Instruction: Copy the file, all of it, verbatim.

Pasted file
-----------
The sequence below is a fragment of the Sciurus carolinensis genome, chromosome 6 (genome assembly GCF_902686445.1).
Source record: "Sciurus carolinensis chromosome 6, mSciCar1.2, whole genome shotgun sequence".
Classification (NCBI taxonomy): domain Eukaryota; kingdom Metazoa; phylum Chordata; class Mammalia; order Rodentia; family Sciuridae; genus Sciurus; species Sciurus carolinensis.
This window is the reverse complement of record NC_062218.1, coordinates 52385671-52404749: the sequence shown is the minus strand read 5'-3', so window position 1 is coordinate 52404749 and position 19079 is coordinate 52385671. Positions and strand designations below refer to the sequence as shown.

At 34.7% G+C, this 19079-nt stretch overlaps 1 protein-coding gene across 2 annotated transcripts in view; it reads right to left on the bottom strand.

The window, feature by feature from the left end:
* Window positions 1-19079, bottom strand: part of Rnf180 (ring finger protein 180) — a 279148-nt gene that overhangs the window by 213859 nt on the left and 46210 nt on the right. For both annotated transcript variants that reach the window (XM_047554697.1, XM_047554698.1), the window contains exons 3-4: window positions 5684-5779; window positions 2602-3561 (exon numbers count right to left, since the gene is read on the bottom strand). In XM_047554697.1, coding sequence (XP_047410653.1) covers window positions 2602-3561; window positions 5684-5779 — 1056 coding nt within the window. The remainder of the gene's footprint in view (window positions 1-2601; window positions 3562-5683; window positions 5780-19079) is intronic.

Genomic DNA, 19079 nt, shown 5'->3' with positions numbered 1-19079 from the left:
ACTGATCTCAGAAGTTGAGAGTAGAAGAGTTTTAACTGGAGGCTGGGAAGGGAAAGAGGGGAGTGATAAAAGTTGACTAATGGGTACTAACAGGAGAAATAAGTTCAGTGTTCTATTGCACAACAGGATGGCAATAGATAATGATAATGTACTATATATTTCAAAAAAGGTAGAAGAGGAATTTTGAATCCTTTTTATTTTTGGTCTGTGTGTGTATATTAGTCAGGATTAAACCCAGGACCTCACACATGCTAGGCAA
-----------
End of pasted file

The sequence below is a fragment of the Sciurus carolinensis genome, chromosome 6 (genome assembly GCF_902686445.1).
Source record: "Sciurus carolinensis chromosome 6, mSciCar1.2, whole genome shotgun sequence".
Classification (NCBI taxonomy): domain Eukaryota; kingdom Metazoa; phylum Chordata; class Mammalia; order Rodentia; family Sciuridae; genus Sciurus; species Sciurus carolinensis.
This window is the reverse complement of record NC_062218.1, coordinates 52385671-52404749: the sequence shown is the minus strand read 5'-3', so window position 1 is coordinate 52404749 and position 19079 is coordinate 52385671. Positions and strand designations below refer to the sequence as shown.

At 34.7% G+C, this 19079-nt stretch overlaps 1 protein-coding gene across 2 annotated transcripts in view; it reads right to left on the bottom strand.

The window, feature by feature from the left end:
* Window positions 1-19079, bottom strand: part of Rnf180 (ring finger protein 180) — a 279148-nt gene that overhangs the window by 213859 nt on the left and 46210 nt on the right. For both annotated transcript variants that reach the window (XM_047554697.1, XM_047554698.1), the window contains exons 3-4: window positions 5684-5779; window positions 2602-3561 (exon numbers count right to left, since the gene is read on the bottom strand). In XM_047554697.1, coding sequence (XP_047410653.1) covers window positions 2602-3561; window positions 5684-5779 — 1056 coding nt within the window. The remainder of the gene's footprint in view (window positions 1-2601; window positions 3562-5683; window positions 5780-19079) is intronic.

Genomic DNA, 19079 nt, shown 5'->3' with positions numbered 1-19079 from the left:
ACTGATCTCAGAAGTTGAGAGTAGAAGAGTTTTAACTGGAGGCTGGGAAGGGAAAGAGGGGAGTGATAAAAGTTGACTAATGGGTACTAACAGGAGAAATAAGTTCAGTGTTCTATTGCACAACAGGATGGCAATAGATAATGATAATGTACTATATATTTCAAAAAAGGTAGAAGAGGAATTTTGAATCCTTTTTATTTTTGGTCTGTGTGTGTATATTAGTCAGGATTAAACCCAGGACCTCACACATGCTAGGCAA